By bringing responsive, integrated digital experiences to each of these phases of interaction, a restaurant can build deeper relationships with more customers. It’s the value and nature of these relationships, not just the applications driving them, which can help flip the switch that transforms a traditional restaurant into the restaurant of the future. THE RESTAURANT OF THE FUTURE IN ACTION Imagine you walk into your favorite burger chain. You have your go-to combo on the brain and you’re ready to devour it. Yesterday, that process might have devoured your lunch hour instead—as you stood on line with what seemed like everyone else in town. But this is today. You’ve selected which location to visit because the restaurant’s app gave you up-to-the-moment wait-time data. You pre-order your meal while you’re still in transit from the office, bypass the line with your pre-order, and save 10 percent because you’re a first-time app user. You know the standard burger comes with raw onions—which you don’t care for—and you’ve asked to leave them out. The restaurant’s system takes note that the next time you order, “No onions” should be a given. An employee hands you the meal—payment happened online before you even got there—and you’re off. You glance at your app again and see that you just earned three more points towards your next 10 percent discount. It’s a good day for you. It’s a good day for the restaurant as well: because your order was processed efficiently, the kitchen benefitted from welcome additional prep time. Because you spent less time standing at the point of sale, the front-of-house staff were able to spend more time interacting with guests to make sure you weren’t the only one having an incredible experience. This is today in some places. In many it’s tomorrow, or the day after. Across geographies, across restaurant types. This is the restaurant of the future. Getting from here to there will require many specific technical and operational steps. But it will also depend on a series of critical decisions, a focused approach, and a clear vision for the future state of customer experience.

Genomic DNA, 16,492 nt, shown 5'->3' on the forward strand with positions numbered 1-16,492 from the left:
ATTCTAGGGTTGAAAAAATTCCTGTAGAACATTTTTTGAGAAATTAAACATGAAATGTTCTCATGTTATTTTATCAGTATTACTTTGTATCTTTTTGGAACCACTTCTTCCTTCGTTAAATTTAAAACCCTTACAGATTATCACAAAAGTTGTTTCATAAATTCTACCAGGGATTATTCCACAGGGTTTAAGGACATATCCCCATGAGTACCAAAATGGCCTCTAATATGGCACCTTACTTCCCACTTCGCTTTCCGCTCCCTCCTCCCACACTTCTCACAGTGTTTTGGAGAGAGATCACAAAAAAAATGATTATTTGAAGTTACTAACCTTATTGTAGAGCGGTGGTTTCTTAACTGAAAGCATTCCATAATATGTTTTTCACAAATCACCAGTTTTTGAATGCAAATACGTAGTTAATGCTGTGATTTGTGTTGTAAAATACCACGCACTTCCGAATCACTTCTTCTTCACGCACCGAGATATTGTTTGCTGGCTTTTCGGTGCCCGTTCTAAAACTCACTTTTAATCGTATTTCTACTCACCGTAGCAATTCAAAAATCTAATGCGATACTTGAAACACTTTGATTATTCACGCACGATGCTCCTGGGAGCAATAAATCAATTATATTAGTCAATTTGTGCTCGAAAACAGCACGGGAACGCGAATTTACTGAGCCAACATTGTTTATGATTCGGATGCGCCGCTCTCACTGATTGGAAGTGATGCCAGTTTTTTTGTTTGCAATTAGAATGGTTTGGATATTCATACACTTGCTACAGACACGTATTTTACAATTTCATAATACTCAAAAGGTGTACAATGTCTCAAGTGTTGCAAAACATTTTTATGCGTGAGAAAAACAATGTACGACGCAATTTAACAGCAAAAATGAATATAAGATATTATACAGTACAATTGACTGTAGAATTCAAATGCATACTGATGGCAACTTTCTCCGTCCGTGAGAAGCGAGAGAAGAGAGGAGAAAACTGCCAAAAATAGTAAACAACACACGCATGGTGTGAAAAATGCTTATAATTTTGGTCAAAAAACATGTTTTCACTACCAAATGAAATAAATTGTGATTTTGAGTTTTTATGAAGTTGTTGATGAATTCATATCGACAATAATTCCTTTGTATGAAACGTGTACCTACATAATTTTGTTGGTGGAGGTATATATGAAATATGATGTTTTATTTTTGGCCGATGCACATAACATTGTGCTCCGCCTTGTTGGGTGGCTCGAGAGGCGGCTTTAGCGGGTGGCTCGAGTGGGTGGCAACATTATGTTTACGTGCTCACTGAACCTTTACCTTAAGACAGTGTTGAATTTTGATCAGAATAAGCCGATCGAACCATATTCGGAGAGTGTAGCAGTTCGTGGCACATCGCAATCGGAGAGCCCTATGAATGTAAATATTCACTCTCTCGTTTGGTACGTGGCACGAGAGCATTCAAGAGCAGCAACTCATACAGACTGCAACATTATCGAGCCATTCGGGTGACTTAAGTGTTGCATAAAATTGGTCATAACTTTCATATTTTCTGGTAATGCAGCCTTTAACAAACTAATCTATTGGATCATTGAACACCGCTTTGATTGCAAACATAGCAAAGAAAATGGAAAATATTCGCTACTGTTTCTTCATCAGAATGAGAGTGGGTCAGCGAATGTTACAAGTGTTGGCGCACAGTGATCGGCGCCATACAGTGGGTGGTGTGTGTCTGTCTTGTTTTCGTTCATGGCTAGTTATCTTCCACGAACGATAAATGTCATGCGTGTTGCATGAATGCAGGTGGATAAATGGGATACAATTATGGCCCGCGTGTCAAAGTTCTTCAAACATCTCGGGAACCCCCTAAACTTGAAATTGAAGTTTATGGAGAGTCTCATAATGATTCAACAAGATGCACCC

KNOW YOUR CUSTOMERS
Transforming your customer experience means transforming your understanding of the people you serve. So who are they? Everyone talks about “Millennials.” But that’s a moniker that goes beyond pure demographics. For our purposes, it’s a mindset. Next-generation customers are values-driven, hyper connected, health conscious, tech-savvy, social, collaborative—and time-starved. They don’t like waiting, and they’re likely to value and come back to places that don’t make them wait. They’re hyper connected, and if a location lets them use technology to place an order, they’ll come back 6 percent more often and spend 20 percent more each time, according to our survey results. They value connections, and 70 percent of survey respondents look for apps that deliver personalized offers and convey the sense that a restaurant “knows them.” Paying attention to macro trends is only one part of knowing a customer base. Historically, restaurant companies had little to go on unless they paid for expensive research services. Today, however, loyalty programs and other touch points are aggregating customer data all the time, and sophisticated analytics techniques can turn that data into powerful insights. How do you translate your knowledge of your customers into doing more business with them? It doesn’t have to involve a teardown of your previous assumptions or practices. Often, just knowing their characteristics, wants, and needs can help you formulate a strategy and set targets for your offers to them. Labs, surveys, and focus groups can help you sharpen this knowledge. Listening can help too— to social media, to the lessons in your sales data, and even when you’re face-to-face across the counter.
THE "5ES" IN PRACTICE